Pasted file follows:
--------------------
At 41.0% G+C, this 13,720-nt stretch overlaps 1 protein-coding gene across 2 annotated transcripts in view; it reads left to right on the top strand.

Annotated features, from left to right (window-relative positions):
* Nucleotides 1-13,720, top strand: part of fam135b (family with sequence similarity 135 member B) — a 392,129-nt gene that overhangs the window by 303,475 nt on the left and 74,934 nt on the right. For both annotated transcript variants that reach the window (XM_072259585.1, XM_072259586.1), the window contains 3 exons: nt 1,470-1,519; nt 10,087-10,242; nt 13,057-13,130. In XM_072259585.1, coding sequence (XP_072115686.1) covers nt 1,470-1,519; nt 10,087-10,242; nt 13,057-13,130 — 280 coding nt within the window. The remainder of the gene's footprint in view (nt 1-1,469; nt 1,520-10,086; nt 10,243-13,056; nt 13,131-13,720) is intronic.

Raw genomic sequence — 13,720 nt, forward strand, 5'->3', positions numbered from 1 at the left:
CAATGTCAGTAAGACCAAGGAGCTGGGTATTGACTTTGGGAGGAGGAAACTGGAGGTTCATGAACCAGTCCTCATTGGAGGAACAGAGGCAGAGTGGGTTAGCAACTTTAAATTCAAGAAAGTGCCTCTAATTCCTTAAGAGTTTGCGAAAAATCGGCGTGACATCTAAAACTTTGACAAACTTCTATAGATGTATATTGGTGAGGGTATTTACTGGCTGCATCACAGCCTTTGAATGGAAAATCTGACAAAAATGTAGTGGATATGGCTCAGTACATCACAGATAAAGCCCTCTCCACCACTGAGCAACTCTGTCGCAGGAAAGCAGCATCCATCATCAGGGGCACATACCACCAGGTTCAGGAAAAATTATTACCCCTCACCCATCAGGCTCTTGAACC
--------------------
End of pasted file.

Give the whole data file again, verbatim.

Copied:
At 41.0% G+C, this 13,720-nt stretch overlaps 1 protein-coding gene across 2 annotated transcripts in view; it reads left to right on the top strand.

Annotated features, from left to right (window-relative positions):
* Nucleotides 1-13,720, top strand: part of fam135b (family with sequence similarity 135 member B) — a 392,129-nt gene that overhangs the window by 303,475 nt on the left and 74,934 nt on the right. For both annotated transcript variants that reach the window (XM_072259585.1, XM_072259586.1), the window contains 3 exons: nt 1,470-1,519; nt 10,087-10,242; nt 13,057-13,130. In XM_072259585.1, coding sequence (XP_072115686.1) covers nt 1,470-1,519; nt 10,087-10,242; nt 13,057-13,130 — 280 coding nt within the window. The remainder of the gene's footprint in view (nt 1-1,469; nt 1,520-10,086; nt 10,243-13,056; nt 13,131-13,720) is intronic.

Raw genomic sequence — 13,720 nt, forward strand, 5'->3', positions numbered from 1 at the left:
CAATGTCAGTAAGACCAAGGAGCTGGGTATTGACTTTGGGAGGAGGAAACTGGAGGTTCATGAACCAGTCCTCATTGGAGGAACAGAGGCAGAGTGGGTTAGCAACTTTAAATTCAAGAAAGTGCCTCTAATTCCTTAAGAGTTTGCGAAAAATCGGCGTGACATCTAAAACTTTGACAAACTTCTATAGATGTATATTGGTGAGGGTATTTACTGGCTGCATCACAGCCTTTGAATGGAAAATCTGACAAAAATGTAGTGGATATGGCTCAGTACATCACAGATAAAGCCCTCTCCACCACTGAGCAACTCTGTCGCAGGAAAGCAGCATCCATCATCAGGGGCACATACCACCAGGTTCAGGAAAAATTATTACCCCTCACCCATCAGGCTCTTGAACC